Is it elites ability to recover? Lack of other stressors (full time job etc)

    The amount of time on feet per rep in relation (a 5 min mile / 40 min of quality per session vs a 7 min mile/ 50 min session at same effort)

    The training background (10,000 hour rule or the likes)

    I don't disagree with you by in large just promoting the question of looking at the validity of training methods and how they apply to individuals.

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  • Registered Users Posts: 734 ✭✭✭Sandwell

    I suppose as someone running 40-50 mpw who has never even once ran a normal easy double day it just seems like an instinctively bad idea in that the shock to the system would be too great and the risk of injury too high. It might be a different story if you're running 80-100 mpw and already well accustomed to the routine of doubles. In other words, it looks like something that would only benefit someone who has already pretty much maxed out their mileage and is at the very high end of their aerobic development.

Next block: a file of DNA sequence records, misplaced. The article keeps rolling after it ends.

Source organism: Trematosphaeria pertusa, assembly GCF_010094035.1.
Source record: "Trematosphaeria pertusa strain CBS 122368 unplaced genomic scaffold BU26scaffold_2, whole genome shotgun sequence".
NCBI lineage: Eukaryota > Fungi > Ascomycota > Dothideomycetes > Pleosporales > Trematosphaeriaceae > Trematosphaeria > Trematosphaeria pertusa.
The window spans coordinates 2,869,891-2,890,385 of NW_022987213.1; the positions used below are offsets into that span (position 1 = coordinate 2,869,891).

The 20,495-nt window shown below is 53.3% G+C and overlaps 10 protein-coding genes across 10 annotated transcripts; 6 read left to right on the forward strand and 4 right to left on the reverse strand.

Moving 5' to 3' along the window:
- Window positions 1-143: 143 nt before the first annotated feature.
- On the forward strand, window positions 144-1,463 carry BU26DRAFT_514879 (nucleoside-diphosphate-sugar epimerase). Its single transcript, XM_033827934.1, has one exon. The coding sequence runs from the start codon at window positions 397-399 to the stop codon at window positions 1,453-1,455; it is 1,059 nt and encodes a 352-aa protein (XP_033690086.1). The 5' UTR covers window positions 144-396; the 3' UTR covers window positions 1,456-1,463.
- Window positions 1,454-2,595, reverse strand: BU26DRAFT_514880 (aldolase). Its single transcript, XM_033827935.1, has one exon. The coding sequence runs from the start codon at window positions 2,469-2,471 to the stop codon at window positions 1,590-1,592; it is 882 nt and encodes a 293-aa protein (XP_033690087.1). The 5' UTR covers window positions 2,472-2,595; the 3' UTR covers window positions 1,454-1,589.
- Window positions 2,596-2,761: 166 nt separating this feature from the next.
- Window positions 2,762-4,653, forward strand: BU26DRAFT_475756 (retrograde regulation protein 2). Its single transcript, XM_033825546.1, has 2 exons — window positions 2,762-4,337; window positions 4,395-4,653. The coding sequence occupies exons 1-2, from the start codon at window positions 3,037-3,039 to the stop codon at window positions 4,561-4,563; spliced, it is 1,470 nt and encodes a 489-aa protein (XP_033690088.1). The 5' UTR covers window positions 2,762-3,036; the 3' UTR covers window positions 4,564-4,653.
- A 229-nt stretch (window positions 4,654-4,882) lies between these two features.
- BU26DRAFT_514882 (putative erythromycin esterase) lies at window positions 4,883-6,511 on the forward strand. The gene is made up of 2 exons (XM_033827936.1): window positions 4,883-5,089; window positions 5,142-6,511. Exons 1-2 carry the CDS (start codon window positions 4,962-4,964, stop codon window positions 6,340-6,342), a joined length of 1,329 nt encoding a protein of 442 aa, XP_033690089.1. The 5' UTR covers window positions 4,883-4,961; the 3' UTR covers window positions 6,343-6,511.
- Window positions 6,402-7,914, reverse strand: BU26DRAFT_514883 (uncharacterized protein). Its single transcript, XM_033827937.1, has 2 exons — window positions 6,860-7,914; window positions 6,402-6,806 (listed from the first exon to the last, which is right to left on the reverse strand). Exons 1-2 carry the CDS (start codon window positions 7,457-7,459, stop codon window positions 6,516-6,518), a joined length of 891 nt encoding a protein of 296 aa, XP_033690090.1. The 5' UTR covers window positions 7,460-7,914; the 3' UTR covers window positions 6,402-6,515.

• Registered Users Posts: 3,182 ✭✭✭demfad

    I think variations of these have been taking place already.

    For example in ultra running two big runs in a weekend to replace one extremely long run which would be counterproductive (guessing) due to injury risk/recovery requirements. So I guess the first session allows you to safely dig deeper with the second session.

    Therefore coaching skill required to construct a useful block base on needs of the athlete. As mentioned some of tehs eblocks are monster training sessions and only the very elite runners (highly trained) would be able to accomplish the block and be putting something in the jar instead of making a large risky withdrawal.

    I have done 3-4 runs in one day before and got a big boost. Think some people might react to that better than others. I think non elite runners could experiment with double easy runs or even double steady runs.

    Good Q about the new runners: they do bring this type of training/block closer to being attainable by more athletes.